The More Complicated Crisis Biden Will Inherit With Iran
Members of the hard-line Basij paramilitary force burn images of President Donald Trump and President-elect Joe Biden during a small rally in front of the foreign ministry in Tehran the day after the country’s top nuclear scientist, Mohsen Fakhrizadeh, was assassinated. Photo: Atta Kenare/AFP via Getty Images

After moving into the White House late next month, one of President-elect Joe Biden’s top foreign-policy priorities will be reestablishing the relationships and agreements with other countries that Donald Trump has torn to pieces over the past four years. Chief among these is the 2015 nuclear agreement with Iran, from which Trump withdrew in 2018. This, to say the least, will not be an easy task.

On November 27, Iran’s top nuclear scientist, Mohsen Fakhrizadeh, was killed in an ambush while driving through a town outside Tehran. Iran has blamed Israel for the assassination, which it has since alleged used AI and facial-recognition technology to kill the scientist remotely in his vehicle (experts dispute these claims). Israel has neither confirmed nor denied responsibility, but given that nobody else has both the motive and means to carry out a strike like this, and that Fakhrizadeh has been in Mossad’s crosshairs for years, there is little doubt that Iran’s accusation is correct.

The notion, widely promulgated in American media, that Israel assassinated Fakhrizadeh for the express purpose of hamstringing Biden probably gives too much credit to the U.S. as a driving force in Israel’s Iran strategy. An operation this sensitive would take months to plan, and Israel had plenty of reasons to want Fakhrizadeh dead regardless of who is in the White House, so the decision to take out the scientist was likely made well before the U.S. election. Yet while the presidential transition was probably not the rationale for the assassination, it may have played a role in its timing. Israeli prime minister is reportedly working to land as many blows as possible against the Iranian regime and its nuclear program while Trump is still president. The Israelis would not make such a provocative move without at least tacit support from Washington — something they would not be guaranteed six weeks from now.

And even if the operation wasn’t expressly designed to limit Biden’s options, the fact that it does is more than just gravy for Netanyahu. Biden has signaled that he intends to revive the 2015 Joint Comprehensive Plan of Action (JCPOA), offering Iran “compliance for compliance” — that is, the U.S. will rejoin the agreement and lift sanctions if Iran resumes upholding its end of the bargain. Biden hopes to make that the basis for follow-on negotiations about other unresolved issues like Iran’s missile program, but Iranian foreign minister Mohammad Javad Zarif has said Iran will not negotiate further unless the U.S. first rejoins the JCPOA unconditionally.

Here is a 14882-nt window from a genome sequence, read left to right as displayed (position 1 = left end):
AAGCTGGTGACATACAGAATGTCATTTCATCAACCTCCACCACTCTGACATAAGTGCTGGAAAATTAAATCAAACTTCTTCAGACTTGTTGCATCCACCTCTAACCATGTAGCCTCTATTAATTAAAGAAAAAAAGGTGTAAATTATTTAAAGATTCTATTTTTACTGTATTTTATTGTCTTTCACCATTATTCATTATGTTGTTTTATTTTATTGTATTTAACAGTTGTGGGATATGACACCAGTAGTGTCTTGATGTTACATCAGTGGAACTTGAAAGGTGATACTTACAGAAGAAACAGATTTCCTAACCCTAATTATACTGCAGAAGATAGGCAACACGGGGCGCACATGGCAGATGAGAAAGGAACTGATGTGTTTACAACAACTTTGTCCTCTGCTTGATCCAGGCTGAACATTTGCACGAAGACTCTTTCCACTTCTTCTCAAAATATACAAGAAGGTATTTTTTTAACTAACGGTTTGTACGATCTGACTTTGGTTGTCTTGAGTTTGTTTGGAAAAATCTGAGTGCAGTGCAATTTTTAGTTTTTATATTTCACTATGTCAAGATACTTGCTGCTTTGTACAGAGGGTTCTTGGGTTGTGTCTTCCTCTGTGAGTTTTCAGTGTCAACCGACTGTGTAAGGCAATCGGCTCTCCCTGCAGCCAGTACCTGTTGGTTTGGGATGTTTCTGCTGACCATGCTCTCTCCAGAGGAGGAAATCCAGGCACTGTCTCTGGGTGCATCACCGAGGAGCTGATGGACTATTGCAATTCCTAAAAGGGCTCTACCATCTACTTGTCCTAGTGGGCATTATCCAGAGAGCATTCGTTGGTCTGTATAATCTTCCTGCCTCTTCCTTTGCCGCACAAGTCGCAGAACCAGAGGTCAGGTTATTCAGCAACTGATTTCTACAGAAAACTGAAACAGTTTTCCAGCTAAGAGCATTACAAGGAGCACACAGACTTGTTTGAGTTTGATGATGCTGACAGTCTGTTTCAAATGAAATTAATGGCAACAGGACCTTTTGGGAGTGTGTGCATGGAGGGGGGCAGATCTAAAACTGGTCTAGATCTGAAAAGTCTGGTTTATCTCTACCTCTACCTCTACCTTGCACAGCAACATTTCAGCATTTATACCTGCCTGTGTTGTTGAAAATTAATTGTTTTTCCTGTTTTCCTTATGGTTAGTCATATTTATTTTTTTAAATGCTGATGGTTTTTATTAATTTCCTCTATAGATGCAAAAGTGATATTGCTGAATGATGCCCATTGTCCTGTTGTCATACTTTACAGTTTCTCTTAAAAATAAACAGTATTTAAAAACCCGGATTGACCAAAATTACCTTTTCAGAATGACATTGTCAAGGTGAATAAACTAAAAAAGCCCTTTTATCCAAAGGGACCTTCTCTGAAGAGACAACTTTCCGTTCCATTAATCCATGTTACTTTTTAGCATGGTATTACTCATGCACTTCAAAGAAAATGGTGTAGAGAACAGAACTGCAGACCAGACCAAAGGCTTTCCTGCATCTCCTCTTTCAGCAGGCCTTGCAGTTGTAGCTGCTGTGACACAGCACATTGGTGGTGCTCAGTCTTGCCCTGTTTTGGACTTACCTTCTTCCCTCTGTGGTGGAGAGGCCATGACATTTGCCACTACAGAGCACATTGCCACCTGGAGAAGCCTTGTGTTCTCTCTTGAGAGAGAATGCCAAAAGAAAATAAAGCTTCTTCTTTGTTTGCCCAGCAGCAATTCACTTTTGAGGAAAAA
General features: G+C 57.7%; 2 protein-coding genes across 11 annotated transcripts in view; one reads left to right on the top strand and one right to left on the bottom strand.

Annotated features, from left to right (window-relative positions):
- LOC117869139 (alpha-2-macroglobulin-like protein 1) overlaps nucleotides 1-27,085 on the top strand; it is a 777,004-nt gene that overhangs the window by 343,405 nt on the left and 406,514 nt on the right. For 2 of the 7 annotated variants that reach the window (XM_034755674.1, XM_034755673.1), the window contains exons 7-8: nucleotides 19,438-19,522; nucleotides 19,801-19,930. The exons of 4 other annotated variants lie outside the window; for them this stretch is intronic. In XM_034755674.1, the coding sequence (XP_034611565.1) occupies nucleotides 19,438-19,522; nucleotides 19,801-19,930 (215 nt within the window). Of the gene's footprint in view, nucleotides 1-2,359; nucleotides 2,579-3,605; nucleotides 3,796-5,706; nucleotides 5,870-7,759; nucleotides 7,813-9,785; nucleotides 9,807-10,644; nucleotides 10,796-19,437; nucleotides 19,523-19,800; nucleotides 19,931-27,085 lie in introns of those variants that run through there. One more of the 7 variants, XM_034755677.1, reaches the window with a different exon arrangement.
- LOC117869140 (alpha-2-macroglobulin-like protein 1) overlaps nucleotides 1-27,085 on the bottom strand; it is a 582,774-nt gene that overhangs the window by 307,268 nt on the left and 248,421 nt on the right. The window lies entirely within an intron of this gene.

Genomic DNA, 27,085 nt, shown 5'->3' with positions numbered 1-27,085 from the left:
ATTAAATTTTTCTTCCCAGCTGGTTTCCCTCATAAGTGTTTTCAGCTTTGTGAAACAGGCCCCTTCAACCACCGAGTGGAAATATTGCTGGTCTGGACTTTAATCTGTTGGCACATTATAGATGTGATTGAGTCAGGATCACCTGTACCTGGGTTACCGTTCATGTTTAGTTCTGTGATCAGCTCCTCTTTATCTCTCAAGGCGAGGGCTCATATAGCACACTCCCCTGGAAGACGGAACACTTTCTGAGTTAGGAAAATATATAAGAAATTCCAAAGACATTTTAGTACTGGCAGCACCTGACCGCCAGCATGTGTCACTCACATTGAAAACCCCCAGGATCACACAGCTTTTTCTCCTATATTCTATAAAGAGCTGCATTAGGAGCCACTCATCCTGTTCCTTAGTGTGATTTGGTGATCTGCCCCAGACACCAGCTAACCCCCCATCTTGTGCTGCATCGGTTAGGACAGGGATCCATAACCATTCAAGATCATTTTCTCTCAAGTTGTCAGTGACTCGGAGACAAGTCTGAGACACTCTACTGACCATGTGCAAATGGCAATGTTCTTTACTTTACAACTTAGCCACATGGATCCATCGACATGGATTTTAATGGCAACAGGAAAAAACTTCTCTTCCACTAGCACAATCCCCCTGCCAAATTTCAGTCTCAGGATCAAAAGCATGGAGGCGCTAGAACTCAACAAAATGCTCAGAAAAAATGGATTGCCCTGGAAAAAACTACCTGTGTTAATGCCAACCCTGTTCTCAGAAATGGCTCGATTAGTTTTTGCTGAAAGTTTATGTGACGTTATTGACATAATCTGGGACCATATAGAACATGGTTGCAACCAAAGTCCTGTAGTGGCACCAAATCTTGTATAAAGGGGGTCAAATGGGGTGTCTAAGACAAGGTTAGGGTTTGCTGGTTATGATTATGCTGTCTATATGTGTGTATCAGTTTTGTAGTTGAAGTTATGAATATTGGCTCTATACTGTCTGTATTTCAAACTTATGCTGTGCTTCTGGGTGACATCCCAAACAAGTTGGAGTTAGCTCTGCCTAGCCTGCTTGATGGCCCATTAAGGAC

Netanyahu and his allies in the Israeli security Establishment, for their part, think Biden does not understand how the Middle East has changed in the past five years and is naïvely preparing to rejoin a deal that doesn’t address the real threat Iran poses to U.S. allies and interests in the region. (Of course, they didn’t think the original deal addressed the threat five years ago, either.) Netanyahu will do anything he can to prevent the resurrection of the nuclear deal. If Biden is determined to once again offer compliance for compliance, Israel’s only other option is to somehow stop Iran from accepting his offer — or provoke an escalation that invites a U.S. military response.

So far, Tehran has held off on any retaliation for Fakhrizadeh’s assassination, even as Iranian leaders issue their usual canned statements swearing revenge. Days after the assassination, Iran informed the International Atomic Energy Agency that it would install additional centrifuges at its underground nuclear plant at Natanz, of a type more advanced than what the JCPOA allowed. Iran had already breached several of the restrictions set on its nuclear activities in the deal after Trump withdrew, making this a minor but still provocative escalation in the breakdown of the agreement.

Most observers agree that a more forceful response is unlikely, either because Iran is desperate for relief from U.S. sanctions and won’t do anything to jeopardize the possibility, or simply because the regime knows that escalating hostilities isn’t in the country’s best interests at this point. (On top of Iran’s ongoing economic crisis, no country in the Middle East has been hit harder by COVID-19.) If Iran does retaliate violently for Fakhrizadeh’s death, it would make the most sense to do so in a limited way during the final days of our interregnum, when a U.S. response would be most difficult to organize.